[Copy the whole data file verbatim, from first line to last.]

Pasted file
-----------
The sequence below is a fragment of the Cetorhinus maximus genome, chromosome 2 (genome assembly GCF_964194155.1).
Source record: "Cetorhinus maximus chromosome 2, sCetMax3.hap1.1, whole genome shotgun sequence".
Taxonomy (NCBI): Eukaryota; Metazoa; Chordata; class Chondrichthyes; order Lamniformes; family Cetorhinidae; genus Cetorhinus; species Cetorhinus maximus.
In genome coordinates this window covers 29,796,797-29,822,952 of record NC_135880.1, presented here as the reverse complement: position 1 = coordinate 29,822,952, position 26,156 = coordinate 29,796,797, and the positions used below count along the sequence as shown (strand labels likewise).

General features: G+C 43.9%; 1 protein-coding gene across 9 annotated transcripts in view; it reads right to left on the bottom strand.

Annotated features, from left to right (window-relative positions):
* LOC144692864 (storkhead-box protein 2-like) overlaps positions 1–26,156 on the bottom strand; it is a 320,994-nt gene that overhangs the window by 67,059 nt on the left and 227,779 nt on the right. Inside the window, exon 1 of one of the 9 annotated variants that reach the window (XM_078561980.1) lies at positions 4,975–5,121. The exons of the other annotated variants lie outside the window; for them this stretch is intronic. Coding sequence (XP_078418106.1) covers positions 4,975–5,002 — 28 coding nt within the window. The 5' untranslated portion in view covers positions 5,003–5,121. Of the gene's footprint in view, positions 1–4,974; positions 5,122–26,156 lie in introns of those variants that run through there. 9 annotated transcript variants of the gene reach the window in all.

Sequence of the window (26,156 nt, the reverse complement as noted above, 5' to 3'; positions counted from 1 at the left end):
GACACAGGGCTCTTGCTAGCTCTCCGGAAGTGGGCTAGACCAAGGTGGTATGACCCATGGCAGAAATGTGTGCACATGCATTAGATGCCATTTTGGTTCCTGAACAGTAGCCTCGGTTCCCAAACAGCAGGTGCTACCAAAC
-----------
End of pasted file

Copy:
The sequence below is a fragment of the Cetorhinus maximus genome, chromosome 2 (genome assembly GCF_964194155.1).
Source record: "Cetorhinus maximus chromosome 2, sCetMax3.hap1.1, whole genome shotgun sequence".
Taxonomy (NCBI): Eukaryota; Metazoa; Chordata; class Chondrichthyes; order Lamniformes; family Cetorhinidae; genus Cetorhinus; species Cetorhinus maximus.
In genome coordinates this window covers 29,796,797-29,822,952 of record NC_135880.1, presented here as the reverse complement: position 1 = coordinate 29,822,952, position 26,156 = coordinate 29,796,797, and the positions used below count along the sequence as shown (strand labels likewise).

General features: G+C 43.9%; 1 protein-coding gene across 9 annotated transcripts in view; it reads right to left on the bottom strand.

Annotated features, from left to right (window-relative positions):
* LOC144692864 (storkhead-box protein 2-like) overlaps positions 1–26,156 on the bottom strand; it is a 320,994-nt gene that overhangs the window by 67,059 nt on the left and 227,779 nt on the right. Inside the window, exon 1 of one of the 9 annotated variants that reach the window (XM_078561980.1) lies at positions 4,975–5,121. The exons of the other annotated variants lie outside the window; for them this stretch is intronic. Coding sequence (XP_078418106.1) covers positions 4,975–5,002 — 28 coding nt within the window. The 5' untranslated portion in view covers positions 5,003–5,121. Of the gene's footprint in view, positions 1–4,974; positions 5,122–26,156 lie in introns of those variants that run through there. 9 annotated transcript variants of the gene reach the window in all.

Sequence of the window (26,156 nt, the reverse complement as noted above, 5' to 3'; positions counted from 1 at the left end):
GACACAGGGCTCTTGCTAGCTCTCCGGAAGTGGGCTAGACCAAGGTGGTATGACCCATGGCAGAAATGTGTGCACATGCATTAGATGCCATTTTGGTTCCTGAACAGTAGCCTCGGTTCCCAAACAGCAGGTGCTACCAAAC